The answer is different for everyone.

These three sales came from a small email list of 40 motivated fans waiting for my ebook release.

I had bigger plans.

I'll market my ebook on Medium, my website, Quora, and email.

I'm testing affiliate partnerships this time.

One of my ebook buyers is now promoting it for 40% commission.

Become my affiliate if you think your readers would like my ebook.

My ebook is a few days old, but I'm interested to see where it goes.

My SEO writing book started without an email list, affiliates, or 4,000 website visitors. I've made four figures.

I'm slowly expanding my communication avenues to have more impact.

Even a small project can open doors you never knew existed.

So began my writing career.

In summary

If you dare, every concept can become a profitable trip.

Before, I couldn't conceive of creating an ebook.

How to Sell eBooks on Gumroad is my second digital product.

Marketing and writing taught me that anything can be sold online.

Alana Rister, Ph.D.

Alana Rister, Ph.D.

1 year ago

Don't rely on lessons you learned with a small audience.

My growth-killing mistake

Photo by Anthony DELANOIX on Unsplash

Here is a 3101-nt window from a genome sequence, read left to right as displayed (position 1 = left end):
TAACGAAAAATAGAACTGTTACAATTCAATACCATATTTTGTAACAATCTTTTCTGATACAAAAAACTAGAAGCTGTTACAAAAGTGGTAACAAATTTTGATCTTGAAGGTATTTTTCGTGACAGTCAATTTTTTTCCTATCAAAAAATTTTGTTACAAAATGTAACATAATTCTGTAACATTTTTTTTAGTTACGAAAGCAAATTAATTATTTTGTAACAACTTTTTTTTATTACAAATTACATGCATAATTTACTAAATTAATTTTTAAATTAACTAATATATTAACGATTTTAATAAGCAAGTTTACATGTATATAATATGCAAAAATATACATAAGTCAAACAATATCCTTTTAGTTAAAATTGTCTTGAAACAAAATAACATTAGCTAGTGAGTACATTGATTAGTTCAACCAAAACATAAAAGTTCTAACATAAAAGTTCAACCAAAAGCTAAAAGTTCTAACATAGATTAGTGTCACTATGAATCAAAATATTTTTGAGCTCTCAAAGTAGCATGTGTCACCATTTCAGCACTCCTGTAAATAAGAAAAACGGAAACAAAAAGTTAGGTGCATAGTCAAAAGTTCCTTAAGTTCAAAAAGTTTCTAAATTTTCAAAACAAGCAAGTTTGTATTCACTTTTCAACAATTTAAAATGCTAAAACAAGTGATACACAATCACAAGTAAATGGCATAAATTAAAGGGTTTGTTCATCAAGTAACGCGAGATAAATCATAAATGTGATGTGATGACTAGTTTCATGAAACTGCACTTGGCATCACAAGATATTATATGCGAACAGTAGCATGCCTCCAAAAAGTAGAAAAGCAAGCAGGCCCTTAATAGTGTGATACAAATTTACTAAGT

When you initially start developing your audience, you need guidance.

What does my audience like? What do they not like? How can I grow more?

When I started writing two years ago, I inquired daily. Taking cues from your audience to develop more valuable content is a good concept, but it's simple to let them destroy your growth.

A small audience doesn't represent the full picture.

When I had fewer than 100 YouTube subscribers, I tried several video styles and topics. I looked to my audience for what to preserve and what to change.

If my views, click-through rate, or average view % dropped, that topic or style was awful. Avoiding that style helped me grow.

Vlogs, talking head videos on writing, and long-form tutorials didn't fare well.

Since I was small, I've limited the types of films I make. I have decided to make my own videos.

Surprisingly, the videos I avoided making meet or exceed my views, CTR, and audience retention.

Recent Video Stats from YouTube studio — Provided by Author

A limited audience can't tell you what your tribe wants. Therefore, limiting your innovation will prohibit you from reaching the right audience. Finding them may take longer.

Large Creators Experience The Same Issue

In the last two years, I've heard Vanessa Lau and Cathrin Manning say they felt pigeonholed into generating videos they didn't want to do.

Why does this happen over and over again?

Once you have a popular piece of content, your audience will grow. So when you publish inconsistent material, fewer of your new audience will view it. You interpret the drop in views as a sign that your audience doesn't want the content, so you stop making it.